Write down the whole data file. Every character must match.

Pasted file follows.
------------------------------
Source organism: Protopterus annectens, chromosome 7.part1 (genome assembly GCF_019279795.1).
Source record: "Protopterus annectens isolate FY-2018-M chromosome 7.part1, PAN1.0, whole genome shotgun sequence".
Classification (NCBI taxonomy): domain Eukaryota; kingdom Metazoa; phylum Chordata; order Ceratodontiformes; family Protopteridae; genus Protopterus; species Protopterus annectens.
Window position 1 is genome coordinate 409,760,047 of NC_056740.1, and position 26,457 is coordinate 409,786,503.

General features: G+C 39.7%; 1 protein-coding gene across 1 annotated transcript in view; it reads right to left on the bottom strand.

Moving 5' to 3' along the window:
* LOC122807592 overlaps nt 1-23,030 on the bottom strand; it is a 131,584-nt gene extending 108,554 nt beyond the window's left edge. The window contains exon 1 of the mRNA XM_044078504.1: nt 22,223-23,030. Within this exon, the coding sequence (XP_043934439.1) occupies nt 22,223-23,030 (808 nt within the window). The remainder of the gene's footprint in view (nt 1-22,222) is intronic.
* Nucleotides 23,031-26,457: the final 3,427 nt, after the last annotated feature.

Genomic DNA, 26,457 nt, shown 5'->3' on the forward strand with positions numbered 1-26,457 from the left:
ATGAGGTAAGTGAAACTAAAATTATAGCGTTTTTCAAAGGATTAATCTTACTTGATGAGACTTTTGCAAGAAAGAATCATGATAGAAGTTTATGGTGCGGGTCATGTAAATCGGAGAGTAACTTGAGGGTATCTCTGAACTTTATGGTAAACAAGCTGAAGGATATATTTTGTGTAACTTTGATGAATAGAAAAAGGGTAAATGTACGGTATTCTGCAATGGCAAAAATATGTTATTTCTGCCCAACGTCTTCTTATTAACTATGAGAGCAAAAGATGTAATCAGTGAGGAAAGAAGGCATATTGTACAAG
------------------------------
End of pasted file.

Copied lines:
Source organism: Protopterus annectens, chromosome 7.part1 (genome assembly GCF_019279795.1).
Source record: "Protopterus annectens isolate FY-2018-M chromosome 7.part1, PAN1.0, whole genome shotgun sequence".
Classification (NCBI taxonomy): domain Eukaryota; kingdom Metazoa; phylum Chordata; order Ceratodontiformes; family Protopteridae; genus Protopterus; species Protopterus annectens.
Window position 1 is genome coordinate 409,760,047 of NC_056740.1, and position 26,457 is coordinate 409,786,503.

General features: G+C 39.7%; 1 protein-coding gene across 1 annotated transcript in view; it reads right to left on the bottom strand.

Moving 5' to 3' along the window:
* LOC122807592 overlaps nt 1-23,030 on the bottom strand; it is a 131,584-nt gene extending 108,554 nt beyond the window's left edge. The window contains exon 1 of the mRNA XM_044078504.1: nt 22,223-23,030. Within this exon, the coding sequence (XP_043934439.1) occupies nt 22,223-23,030 (808 nt within the window). The remainder of the gene's footprint in view (nt 1-22,222) is intronic.
* Nucleotides 23,031-26,457: the final 3,427 nt, after the last annotated feature.

Genomic DNA, 26,457 nt, shown 5'->3' on the forward strand with positions numbered 1-26,457 from the left:
ATGAGGTAAGTGAAACTAAAATTATAGCGTTTTTCAAAGGATTAATCTTACTTGATGAGACTTTTGCAAGAAAGAATCATGATAGAAGTTTATGGTGCGGGTCATGTAAATCGGAGAGTAACTTGAGGGTATCTCTGAACTTTATGGTAAACAAGCTGAAGGATATATTTTGTGTAACTTTGATGAATAGAAAAAGGGTAAATGTACGGTATTCTGCAATGGCAAAAATATGTTATTTCTGCCCAACGTCTTCTTATTAACTATGAGAGCAAAAGATGTAATCAGTGAGGAAAGAAGGCATATTGTACAAG